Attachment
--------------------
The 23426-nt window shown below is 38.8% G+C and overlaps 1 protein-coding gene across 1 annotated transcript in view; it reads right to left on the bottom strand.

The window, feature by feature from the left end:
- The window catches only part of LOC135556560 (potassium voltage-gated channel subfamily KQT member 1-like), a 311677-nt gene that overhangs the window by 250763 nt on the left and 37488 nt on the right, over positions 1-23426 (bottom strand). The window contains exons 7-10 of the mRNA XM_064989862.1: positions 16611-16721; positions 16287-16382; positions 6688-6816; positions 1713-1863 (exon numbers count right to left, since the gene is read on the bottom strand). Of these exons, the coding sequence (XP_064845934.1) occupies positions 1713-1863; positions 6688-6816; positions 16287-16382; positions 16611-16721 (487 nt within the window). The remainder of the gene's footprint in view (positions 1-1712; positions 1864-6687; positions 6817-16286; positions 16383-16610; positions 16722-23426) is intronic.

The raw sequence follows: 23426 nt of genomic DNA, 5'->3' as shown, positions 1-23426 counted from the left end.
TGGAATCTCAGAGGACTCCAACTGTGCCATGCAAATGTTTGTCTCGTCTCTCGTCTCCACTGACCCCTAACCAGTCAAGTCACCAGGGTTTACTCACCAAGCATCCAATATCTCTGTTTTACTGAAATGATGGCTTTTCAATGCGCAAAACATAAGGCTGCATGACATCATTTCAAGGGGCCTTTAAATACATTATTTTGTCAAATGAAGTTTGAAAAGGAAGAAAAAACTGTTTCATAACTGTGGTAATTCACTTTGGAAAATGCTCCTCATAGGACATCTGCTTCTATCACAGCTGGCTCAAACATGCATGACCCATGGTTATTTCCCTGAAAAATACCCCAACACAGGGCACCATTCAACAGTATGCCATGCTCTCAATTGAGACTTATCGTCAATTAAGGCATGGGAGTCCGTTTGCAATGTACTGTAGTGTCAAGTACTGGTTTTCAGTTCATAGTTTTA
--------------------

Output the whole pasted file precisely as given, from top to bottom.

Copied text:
The 23426-nt window shown below is 38.8% G+C and overlaps 1 protein-coding gene across 1 annotated transcript in view; it reads right to left on the bottom strand.

The window, feature by feature from the left end:
- The window catches only part of LOC135556560 (potassium voltage-gated channel subfamily KQT member 1-like), a 311677-nt gene that overhangs the window by 250763 nt on the left and 37488 nt on the right, over positions 1-23426 (bottom strand). The window contains exons 7-10 of the mRNA XM_064989862.1: positions 16611-16721; positions 16287-16382; positions 6688-6816; positions 1713-1863 (exon numbers count right to left, since the gene is read on the bottom strand). Of these exons, the coding sequence (XP_064845934.1) occupies positions 1713-1863; positions 6688-6816; positions 16287-16382; positions 16611-16721 (487 nt within the window). The remainder of the gene's footprint in view (positions 1-1712; positions 1864-6687; positions 6817-16286; positions 16383-16610; positions 16722-23426) is intronic.

The raw sequence follows: 23426 nt of genomic DNA, 5'->3' as shown, positions 1-23426 counted from the left end.
TGGAATCTCAGAGGACTCCAACTGTGCCATGCAAATGTTTGTCTCGTCTCTCGTCTCCACTGACCCCTAACCAGTCAAGTCACCAGGGTTTACTCACCAAGCATCCAATATCTCTGTTTTACTGAAATGATGGCTTTTCAATGCGCAAAACATAAGGCTGCATGACATCATTTCAAGGGGCCTTTAAATACATTATTTTGTCAAATGAAGTTTGAAAAGGAAGAAAAAACTGTTTCATAACTGTGGTAATTCACTTTGGAAAATGCTCCTCATAGGACATCTGCTTCTATCACAGCTGGCTCAAACATGCATGACCCATGGTTATTTCCCTGAAAAATACCCCAACACAGGGCACCATTCAACAGTATGCCATGCTCTCAATTGAGACTTATCGTCAATTAAGGCATGGGAGTCCGTTTGCAATGTACTGTAGTGTCAAGTACTGGTTTTCAGTTCATAGTTTTA